In ‘Future Bae’ you state that your goal is to become a money maker, how’s that coming along?
Yeah so like it’s not too bad, I’ve got a new goal now though and that is to buy a house before finding a bae. I guess to be fair though the money comes in now, but still, not as much as people think. I used to think that my favorite rappers were getting millions but heard their figures and was surprised. If you’re coming into music to make money though, this is not the thing for you. That’s the worst mentality and you won’t make any money that way, you really have to enjoy it.
On your Instagram and throughout your music, there’s a recurring theme of “Getting busy” and “Life getting quite exciting”. Tell me about these phrases you coined.
So basically in 2016, I started staying really busy, meaning that I started doing new shit like I started working out, eating healthy, going out, and just being productive. Also, that’s when I sort of realized like, damn I feel fucking good, my brain feels so free, I should make this my goal in life to just stay busy and if I focus I can make my life exciting.
I think your videos are such a big part of your appeal, have you ever gotten into trouble filming anything?
Bro, I filmed a video for ‘Subway Systems’ and it’s literally so sad because that video would’ve been fucking massive now, it was my best video to one of my best songs. I remember when I took that into the studio to my engineer Pete, and as soon as he heard it he was just like “Fuck!” So I took it and showed it to my sister and she was also just like “Fuck!”, and it’s like fucks sakes. I mean the song is still there, like fuck the video it’s all about the music, but the video was amazing. Yeah, the TFL (Transport for London) don’t really fuck with people doing dumb shit on their trains so they took it down after.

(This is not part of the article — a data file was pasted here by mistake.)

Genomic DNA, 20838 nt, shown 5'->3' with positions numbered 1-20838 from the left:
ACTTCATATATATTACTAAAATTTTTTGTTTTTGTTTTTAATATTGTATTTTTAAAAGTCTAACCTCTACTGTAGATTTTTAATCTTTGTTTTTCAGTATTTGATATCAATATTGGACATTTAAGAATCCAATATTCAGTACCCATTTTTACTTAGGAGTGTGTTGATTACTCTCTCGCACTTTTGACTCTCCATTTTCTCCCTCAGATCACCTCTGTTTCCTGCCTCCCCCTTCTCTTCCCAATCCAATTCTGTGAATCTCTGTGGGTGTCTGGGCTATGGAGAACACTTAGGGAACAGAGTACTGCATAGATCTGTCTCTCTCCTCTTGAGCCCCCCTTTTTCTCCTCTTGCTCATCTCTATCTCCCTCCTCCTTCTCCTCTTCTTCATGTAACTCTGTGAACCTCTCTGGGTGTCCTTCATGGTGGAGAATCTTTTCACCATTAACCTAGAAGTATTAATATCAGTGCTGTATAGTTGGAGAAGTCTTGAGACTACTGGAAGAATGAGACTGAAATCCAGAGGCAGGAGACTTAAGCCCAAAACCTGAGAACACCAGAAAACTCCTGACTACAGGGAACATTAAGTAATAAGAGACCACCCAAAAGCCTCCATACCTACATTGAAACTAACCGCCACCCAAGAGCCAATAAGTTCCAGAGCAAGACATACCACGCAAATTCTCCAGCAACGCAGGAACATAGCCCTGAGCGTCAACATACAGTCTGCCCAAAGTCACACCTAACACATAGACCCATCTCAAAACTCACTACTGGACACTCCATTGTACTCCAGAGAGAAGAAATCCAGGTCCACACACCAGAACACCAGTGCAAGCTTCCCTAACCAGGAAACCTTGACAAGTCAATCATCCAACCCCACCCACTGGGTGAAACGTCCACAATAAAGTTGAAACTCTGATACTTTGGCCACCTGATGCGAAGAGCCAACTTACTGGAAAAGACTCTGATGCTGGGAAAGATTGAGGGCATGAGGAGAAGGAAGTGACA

And now you’re currently touring with Rejjie Snow, how important is this to you after citing him as one of your inspirations?
So it was all through connections and agencies, it wasn’t me that organized it, but when I found out I was like “Fuck that’s crazy”. As I said, Rejjie Snow is a massive inspiration for me, ‘Black Pancakes’ is the one where I watched the video and the instrumental and it made me feel like I could do it. In the video as well, I saw he was wearing North Face when I was massive into North Face, before it blew up again. Yeah that shit is so crazy, I sometimes forget my inspirations but then remember and get nervous to talk to them and shit.
Crazy, and now you’re on tour with one of them.
Yeah exactly, it’s mad.